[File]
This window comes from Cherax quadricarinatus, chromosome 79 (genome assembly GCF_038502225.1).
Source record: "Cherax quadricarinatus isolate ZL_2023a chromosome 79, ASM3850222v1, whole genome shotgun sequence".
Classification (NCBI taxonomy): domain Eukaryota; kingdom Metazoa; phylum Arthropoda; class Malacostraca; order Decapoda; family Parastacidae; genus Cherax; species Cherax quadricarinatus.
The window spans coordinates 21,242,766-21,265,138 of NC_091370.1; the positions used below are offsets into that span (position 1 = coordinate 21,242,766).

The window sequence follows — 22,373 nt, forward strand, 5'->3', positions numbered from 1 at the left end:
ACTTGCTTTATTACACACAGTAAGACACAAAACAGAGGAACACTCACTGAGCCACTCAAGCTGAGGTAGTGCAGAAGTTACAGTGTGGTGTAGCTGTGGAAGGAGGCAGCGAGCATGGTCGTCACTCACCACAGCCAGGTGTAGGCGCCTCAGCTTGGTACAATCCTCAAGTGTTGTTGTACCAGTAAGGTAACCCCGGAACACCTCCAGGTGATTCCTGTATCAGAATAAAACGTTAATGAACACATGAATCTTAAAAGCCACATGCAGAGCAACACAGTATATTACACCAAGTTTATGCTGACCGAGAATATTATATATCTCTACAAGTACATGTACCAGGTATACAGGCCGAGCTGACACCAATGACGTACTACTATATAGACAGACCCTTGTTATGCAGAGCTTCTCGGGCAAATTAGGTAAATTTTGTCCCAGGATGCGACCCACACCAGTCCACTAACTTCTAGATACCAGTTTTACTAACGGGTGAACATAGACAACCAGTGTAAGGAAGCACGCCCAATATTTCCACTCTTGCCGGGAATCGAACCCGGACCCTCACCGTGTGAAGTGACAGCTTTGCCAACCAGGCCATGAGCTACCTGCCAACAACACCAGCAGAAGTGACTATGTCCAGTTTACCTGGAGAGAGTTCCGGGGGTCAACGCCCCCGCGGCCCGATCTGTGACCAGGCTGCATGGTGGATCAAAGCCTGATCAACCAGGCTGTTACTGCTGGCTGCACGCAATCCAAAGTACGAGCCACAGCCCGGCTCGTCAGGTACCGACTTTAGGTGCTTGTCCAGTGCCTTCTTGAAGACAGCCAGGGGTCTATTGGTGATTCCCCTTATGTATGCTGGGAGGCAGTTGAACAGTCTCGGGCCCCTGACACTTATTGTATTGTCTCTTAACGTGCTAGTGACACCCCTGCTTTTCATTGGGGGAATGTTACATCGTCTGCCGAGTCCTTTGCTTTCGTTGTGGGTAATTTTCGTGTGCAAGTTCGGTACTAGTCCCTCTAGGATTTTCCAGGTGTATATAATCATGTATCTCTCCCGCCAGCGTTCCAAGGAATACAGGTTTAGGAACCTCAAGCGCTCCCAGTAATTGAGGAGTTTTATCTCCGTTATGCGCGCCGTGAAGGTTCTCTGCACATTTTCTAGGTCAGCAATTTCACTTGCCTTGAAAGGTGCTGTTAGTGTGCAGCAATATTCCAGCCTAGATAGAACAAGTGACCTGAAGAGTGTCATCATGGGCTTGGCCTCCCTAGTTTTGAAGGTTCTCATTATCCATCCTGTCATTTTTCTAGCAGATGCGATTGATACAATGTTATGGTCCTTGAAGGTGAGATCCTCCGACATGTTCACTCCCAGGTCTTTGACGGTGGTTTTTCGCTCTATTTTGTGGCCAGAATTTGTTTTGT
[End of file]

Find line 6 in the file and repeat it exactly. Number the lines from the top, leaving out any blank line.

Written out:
ACTTGCTTTATTACACACAGTAAGACACAAAACAGAGGAACACTCACTGAGCCACTCAAGCTGAGGTAGTGCAGAAGTTACAGTGTGGTGTAGCTGTGGAAGGAGGCAGCGAGCATGGTCGTCACTCACCACAGCCAGGTGTAGGCGCCTCAGCTTGGTACAATCCTCAAGTGTTGTTGTACCAGTAAGGTAACCCCGGAACACCTCCAGGTGATTCCTGTATCAGAATAAAACGTTAATGAACACATGAATCTTAAAAGCCACATGCAGAGCAACACAGTATATTACACCAAGTTTATGCTGACCGAGAATATTATATATCTCTACAAGTACATGTACCAGGTATACAGGCCGAGCTGACACCAATGACGTACTACTATATAGACAGACCCTTGTTATGCAGAGCTTCTCGGGCAAATTAGGTAAATTTTGTCCCAGGATGCGACCCACACCAGTCCACTAACTTCTAGATACCAGTTTTACTAACGGGTGAACATAGACAACCAGTGTAAGGAAGCACGCCCAATATTTCCACTCTTGCCGGGAATCGAACCCGGACCCTCACCGTGTGAAGTGACAGCTTTGCCAACCAGGCCATGAGCTACCTGCCAACAACACCAGCAGAAGTGACTATGTCCAGTTTACCTGGAGAGAGTTCCGGGGGTCAACGCCCCCGCGGCCCGATCTGTGACCAGGCTGCATGGTGGATCAAAGCCTGATCAACCAGGCTGTTACTGCTGGCTGCACGCAATCCAAAGTACGAGCCACAGCCCGGCTCGTCAGGTACCGACTTTAGGTGCTTGTCCAGTGCCTTCTTGAAGACAGCCAGGGGTCTATTGGTGATTCCCCTTATGTATGCTGGGAGGCAGTTGAACAGTCTCGGGCCCCTGACACTTATTGTATTGTCTCTTAACGTGCTAGTGACACCCCTGCTTTTCATTGGGGGAATGTTACATCGTCTGCCGAGTCCTTTGCTTTCGTTGTGGGTAATTTTCGTGTGCAAGTTCGGTACTAGTCCCTCTAGGATTTTCCAGGTGTATATAATCATGTATCTCTCCCGCCAGCGTTCCAAGGAATACAGGTTTAGGAACCTCAAGCGCTCCCAGTAATTGAGGAGTTTTATCTCCGTTATGCGCGCCGTGAAGGTTCTCTGCACATTTTCTAGGTCAGCAATTTCACTTGCCTTGAAAGGTGCTGTTAGTGTGCAGCAATATTCCAGCCTAGATAGAACAAGTGACCTGAAGAGTGTCATCATGGGCTTGGCCTCCCTAGTTTTGAAGGTTCTCATTATCCATCCTGTCATTTTTCTAGCAGATGCGATTGATACAATGTTATGGTCCTTGAAGGTGAGATCCTCCGACATGTTCACTCCCAGGTCTTTGACGGTGGTTTTTCGCTCTATTTTGTGGCCAGAATTTGTTTTGT